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"Extinction of Experience" - what experiences ground you? Bet it includes nature

At a recent conference in Portland, OR, I had the wonderful opportunity to hear several amazing keynote speakers, including Robert Michael Pyle. He is a lepidopterist from Colorado, founder of the Xerces Society and author of many telling stories about the natural world around us. I had read "Chasing Monarchs" with great interest, realizing the importance of my own experiences as a child following various critters along Bell Creek in our backyard in suburban Detroit.

Mr. Pyle offered many great words of wisdom to the audience, but two key phrases stuck with me (as I'm sure was his intent). Much like Richard Louv's "Nature Deficit Disorder" work, Mr. Pyle described his observance of "extinction of experience." How kids today are NOT connecting with nature.....what opportunities do they have to explore and experience nature? Do they have natural areas where they can see the change of seasons through the stories of flowers that come and go? Snow geese that winter at Frenchmen's Bar? The season's first sighting of a cabbage white butterfly? I look at my own kids as a barometer of how often they experience nature....do they love it because they see it everyday? His second statement echoes that of many others..... "what is the extinction of the condor if the child does not know the wren in their own backyard?" How many kids in our communities are surrounded by the songs of birds, the flight of bats at dusk, the yipping calls of coyote pups in the field, the presence of the season's first snake warming in the center of the path......but never notice. How many kids have genuine fears about sitting on the grass, a bug that zooms past or that lady bug that lands on them? LOTS. I spend lots of time with kids at recess and realize that they LOVE to explore. But they need the space and permission to explore. They love having someone show them all the cool stuff....almost as if they need permission to explore. What is the balance of creating safe schools while providing enough diversity of setting for them to explore? The Greening of Schoolyard professionals, of which there are many great and talented folks, are always striving to find that balance. It is part education of the school districts that own the sites and the staff who are the caretakers to what is enough nature to provide. What balances safe schools against the risk and liability of natural elements such as sticks, bugs and worms. We see lots of GOSY examples from around the world that we can try in our local schools. I'm sure it will be an on-going experiment of what works best. Knowing that we have lots of curricula, like the Next Generation Science Standards, that teach about the natural world, it would be great to have it right outside the door. To the greatest extent possible. Since we know that views of nature outside a classroom window improves test scores and lowers stress, imagine what happens when you let the kids into nature.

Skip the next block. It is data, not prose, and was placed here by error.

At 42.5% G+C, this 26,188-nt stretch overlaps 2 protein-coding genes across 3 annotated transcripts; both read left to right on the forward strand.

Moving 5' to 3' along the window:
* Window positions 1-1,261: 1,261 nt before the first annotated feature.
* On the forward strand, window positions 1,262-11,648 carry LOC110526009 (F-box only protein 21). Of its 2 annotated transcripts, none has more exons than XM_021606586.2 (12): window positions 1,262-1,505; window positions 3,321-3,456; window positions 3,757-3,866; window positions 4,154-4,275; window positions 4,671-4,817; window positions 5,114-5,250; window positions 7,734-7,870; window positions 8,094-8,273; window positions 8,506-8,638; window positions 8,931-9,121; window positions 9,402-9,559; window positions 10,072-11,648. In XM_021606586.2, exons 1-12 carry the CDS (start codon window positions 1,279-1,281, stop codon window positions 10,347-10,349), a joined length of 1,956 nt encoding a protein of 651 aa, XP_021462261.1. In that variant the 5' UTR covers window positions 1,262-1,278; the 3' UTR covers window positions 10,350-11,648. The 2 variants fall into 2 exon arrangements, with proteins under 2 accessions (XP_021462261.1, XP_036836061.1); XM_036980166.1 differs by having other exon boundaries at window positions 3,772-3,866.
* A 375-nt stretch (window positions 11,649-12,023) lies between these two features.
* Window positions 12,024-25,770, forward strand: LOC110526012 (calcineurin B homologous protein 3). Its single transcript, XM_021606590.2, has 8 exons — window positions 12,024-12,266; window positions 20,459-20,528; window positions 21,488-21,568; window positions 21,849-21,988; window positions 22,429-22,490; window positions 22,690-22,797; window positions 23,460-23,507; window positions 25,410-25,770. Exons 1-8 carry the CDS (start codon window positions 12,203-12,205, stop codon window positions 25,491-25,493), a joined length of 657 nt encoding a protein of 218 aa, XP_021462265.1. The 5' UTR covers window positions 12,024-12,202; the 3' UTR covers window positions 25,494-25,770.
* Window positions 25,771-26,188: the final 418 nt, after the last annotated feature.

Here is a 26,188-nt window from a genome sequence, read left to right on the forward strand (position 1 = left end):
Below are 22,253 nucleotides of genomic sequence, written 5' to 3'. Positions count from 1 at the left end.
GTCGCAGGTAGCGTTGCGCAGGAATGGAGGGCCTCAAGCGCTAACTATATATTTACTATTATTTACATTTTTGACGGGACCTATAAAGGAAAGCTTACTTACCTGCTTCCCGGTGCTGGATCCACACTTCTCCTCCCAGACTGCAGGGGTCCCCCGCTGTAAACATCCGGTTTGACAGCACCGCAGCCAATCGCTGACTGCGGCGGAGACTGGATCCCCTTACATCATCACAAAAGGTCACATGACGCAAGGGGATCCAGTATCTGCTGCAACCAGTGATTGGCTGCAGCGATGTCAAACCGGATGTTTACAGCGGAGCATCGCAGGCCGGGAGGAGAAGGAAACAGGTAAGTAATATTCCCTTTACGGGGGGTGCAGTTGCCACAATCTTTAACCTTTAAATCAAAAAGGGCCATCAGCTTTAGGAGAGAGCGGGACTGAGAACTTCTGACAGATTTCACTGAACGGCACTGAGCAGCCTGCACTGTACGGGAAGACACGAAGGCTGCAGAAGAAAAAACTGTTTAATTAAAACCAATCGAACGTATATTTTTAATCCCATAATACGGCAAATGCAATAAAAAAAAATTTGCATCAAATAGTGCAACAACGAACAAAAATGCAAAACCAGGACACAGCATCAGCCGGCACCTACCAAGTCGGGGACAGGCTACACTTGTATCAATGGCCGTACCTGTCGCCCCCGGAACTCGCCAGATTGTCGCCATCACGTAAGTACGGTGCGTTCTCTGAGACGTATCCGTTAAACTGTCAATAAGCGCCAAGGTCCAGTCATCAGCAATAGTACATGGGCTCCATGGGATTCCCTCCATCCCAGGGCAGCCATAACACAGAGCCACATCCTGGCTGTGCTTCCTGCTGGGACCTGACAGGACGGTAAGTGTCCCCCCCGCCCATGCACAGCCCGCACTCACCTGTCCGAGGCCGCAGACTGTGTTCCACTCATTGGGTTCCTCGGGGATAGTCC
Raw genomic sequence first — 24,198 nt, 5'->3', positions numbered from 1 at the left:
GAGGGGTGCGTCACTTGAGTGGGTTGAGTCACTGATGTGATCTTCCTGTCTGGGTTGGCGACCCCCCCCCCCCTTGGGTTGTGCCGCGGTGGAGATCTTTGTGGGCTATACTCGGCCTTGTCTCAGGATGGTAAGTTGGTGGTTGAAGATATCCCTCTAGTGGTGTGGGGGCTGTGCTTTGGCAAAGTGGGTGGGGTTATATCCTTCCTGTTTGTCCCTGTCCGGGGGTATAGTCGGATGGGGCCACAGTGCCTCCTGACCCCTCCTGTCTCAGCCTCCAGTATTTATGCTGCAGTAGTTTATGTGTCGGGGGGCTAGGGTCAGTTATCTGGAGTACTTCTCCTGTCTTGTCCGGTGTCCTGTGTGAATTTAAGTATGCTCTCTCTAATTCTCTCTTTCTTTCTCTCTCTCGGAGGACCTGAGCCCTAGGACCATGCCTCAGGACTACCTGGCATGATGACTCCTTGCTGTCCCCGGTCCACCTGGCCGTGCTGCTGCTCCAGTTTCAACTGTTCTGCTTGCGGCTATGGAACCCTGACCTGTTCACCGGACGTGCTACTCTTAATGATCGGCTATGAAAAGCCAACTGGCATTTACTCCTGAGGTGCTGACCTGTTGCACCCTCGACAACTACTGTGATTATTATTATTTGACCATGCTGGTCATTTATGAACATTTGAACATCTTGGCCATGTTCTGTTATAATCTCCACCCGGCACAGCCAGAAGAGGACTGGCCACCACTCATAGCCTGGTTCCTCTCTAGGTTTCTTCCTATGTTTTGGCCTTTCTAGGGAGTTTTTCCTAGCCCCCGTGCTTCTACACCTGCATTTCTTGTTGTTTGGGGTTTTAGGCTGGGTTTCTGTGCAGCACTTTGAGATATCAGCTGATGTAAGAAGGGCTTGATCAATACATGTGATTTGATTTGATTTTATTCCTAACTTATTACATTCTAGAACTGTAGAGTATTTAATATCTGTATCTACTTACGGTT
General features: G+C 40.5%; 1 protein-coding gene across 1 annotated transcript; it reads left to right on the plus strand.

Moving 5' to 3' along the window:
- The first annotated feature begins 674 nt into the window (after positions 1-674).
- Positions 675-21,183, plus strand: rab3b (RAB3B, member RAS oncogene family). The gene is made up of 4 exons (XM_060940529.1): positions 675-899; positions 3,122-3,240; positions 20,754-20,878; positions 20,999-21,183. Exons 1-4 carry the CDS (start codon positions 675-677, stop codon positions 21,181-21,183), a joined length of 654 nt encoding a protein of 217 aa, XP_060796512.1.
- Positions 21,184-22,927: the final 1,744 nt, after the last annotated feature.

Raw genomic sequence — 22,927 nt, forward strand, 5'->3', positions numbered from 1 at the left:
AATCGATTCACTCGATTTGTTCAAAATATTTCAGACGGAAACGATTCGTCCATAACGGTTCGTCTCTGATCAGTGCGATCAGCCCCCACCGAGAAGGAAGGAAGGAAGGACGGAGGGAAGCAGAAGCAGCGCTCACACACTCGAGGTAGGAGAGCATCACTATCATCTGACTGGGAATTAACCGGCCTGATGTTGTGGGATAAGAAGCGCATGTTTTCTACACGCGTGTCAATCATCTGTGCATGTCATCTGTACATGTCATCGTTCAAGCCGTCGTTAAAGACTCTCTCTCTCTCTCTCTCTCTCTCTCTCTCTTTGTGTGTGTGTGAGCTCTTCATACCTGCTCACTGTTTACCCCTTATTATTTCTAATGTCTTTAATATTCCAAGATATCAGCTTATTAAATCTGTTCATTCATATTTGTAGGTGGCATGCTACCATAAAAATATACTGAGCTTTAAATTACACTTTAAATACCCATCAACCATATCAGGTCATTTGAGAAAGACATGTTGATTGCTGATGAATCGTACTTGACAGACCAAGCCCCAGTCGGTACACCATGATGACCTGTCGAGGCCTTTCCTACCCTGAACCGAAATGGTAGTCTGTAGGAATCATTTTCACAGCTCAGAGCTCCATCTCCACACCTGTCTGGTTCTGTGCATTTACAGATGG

One last quote.....from my favorite teacher and principal friend...."take them out into nature when their babies, so they don't become babies when you take them out into nature."

Places to explore, climb and manipulate materials ...he has been outside since he was a baby.

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Vancouver, Washington 98666

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